Julian Assange told to attend next court hearing or provide medical evidence explaining absence

Julian Assange has been told by a judge that he must appear at his next court hearing or provide up-to-date medical evidence to explain why he can not.

District judge Vanessa Baraitser made the ruling after being told the Wikileaks founder was said to be too ill to attend Westminster Magistrates’ Court on Monday for the latest administrative hearing in his extradition case.

Mr Assange is wanted in the US to face 17 charges under the Espionage Act and conspiracy to commit computer intrusion after the publication of hundreds of thousands of classified documents in 2010 and 2011.

His full extradition hearing began in February but was interrupted by the coronavirus lockdown. The 48-year-old Australian is currently being held in London’s maximum-security Belmarsh prison while the court system tries to reschedule his extradition hearing.

Mr Assange’s barrister Mark Summers QC told the court his client did not appear by video link because he was unwell.

Mr Summers said the medical issues related to Mr Assange attending the court via an unventilated video booth. His lawyers say he has had past respiratory illnesses making him susceptible to Covid-19.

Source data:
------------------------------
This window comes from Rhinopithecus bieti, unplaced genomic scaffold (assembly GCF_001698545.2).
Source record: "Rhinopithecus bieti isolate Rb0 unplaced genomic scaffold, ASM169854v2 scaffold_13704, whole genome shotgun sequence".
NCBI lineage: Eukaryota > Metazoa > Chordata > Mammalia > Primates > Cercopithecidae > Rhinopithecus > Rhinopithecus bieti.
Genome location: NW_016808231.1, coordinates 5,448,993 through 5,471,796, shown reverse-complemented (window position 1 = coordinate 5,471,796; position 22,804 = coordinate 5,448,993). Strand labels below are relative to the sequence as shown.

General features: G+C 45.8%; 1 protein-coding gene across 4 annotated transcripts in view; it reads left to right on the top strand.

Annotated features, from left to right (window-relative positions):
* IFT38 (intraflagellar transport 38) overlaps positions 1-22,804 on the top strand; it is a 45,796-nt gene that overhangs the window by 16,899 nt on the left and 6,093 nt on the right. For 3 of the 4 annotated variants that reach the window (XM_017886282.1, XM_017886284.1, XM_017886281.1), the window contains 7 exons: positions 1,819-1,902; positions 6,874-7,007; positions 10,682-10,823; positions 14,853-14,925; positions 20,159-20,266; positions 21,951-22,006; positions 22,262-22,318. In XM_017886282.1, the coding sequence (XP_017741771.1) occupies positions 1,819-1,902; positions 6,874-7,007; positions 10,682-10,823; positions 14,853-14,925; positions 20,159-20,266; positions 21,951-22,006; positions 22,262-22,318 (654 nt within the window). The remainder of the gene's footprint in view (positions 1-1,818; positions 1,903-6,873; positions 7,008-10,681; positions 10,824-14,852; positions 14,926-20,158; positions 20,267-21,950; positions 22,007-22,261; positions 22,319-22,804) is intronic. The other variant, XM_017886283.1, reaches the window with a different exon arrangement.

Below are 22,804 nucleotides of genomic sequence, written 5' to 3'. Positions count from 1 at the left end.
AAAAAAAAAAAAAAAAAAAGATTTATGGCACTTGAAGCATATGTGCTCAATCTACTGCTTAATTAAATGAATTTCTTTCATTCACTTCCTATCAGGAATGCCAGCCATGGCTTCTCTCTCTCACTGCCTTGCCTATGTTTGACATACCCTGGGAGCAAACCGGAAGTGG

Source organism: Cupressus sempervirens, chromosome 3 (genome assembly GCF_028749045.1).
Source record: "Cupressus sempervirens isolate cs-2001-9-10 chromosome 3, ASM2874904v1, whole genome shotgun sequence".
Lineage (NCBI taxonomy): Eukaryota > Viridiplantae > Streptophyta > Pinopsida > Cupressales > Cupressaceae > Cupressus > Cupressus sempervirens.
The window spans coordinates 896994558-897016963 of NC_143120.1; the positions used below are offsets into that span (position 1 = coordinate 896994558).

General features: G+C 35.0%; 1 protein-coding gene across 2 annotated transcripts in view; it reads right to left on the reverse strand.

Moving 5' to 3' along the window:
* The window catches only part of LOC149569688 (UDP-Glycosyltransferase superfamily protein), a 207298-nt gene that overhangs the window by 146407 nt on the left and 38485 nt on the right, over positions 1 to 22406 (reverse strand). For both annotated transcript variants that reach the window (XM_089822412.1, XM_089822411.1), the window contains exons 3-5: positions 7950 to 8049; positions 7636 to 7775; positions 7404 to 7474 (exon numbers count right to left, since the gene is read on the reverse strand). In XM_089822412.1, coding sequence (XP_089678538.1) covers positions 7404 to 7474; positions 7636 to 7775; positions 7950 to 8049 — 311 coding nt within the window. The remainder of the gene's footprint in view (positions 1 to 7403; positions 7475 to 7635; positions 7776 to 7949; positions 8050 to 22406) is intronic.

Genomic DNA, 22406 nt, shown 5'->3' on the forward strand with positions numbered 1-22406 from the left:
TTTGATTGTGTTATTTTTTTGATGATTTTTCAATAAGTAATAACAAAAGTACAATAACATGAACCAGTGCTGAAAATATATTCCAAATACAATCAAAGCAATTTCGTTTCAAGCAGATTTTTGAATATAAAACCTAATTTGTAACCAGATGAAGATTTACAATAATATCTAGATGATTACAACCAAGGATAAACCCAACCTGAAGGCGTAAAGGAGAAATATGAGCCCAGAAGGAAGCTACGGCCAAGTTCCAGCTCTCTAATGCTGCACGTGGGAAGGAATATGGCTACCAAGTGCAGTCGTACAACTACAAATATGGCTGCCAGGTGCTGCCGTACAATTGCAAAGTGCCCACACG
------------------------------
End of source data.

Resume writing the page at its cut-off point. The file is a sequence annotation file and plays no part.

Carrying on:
He added that he was surprised US authorities issued a new and wider indictment last week against Mr Assange. “We are to say the least surprised by the timing of this development,” he said.

Mr Assange’s legal team had heard about the latest indictment through the press and is waiting to be served with it, he said.

In adjourning the case to July 27 at 10am, Judge Baraister said Mr Assange must appear via video link “unless there is medical evidence” to explain his non-attendance.

His full extradition hearing is currently set to take place on 7 September, having originally been scheduled for 18 May. Judge Baraister said the case would “almost certainly” be now held at London’s Old Bailey criminal court.

Mr Assange, who is facing the prospect of in prison if convicted in the US, has called the case against him a threat to free speech. Washington says he put the lives of informants in danger by publishing secret diplomatic cables.

Additional reporting by agencies

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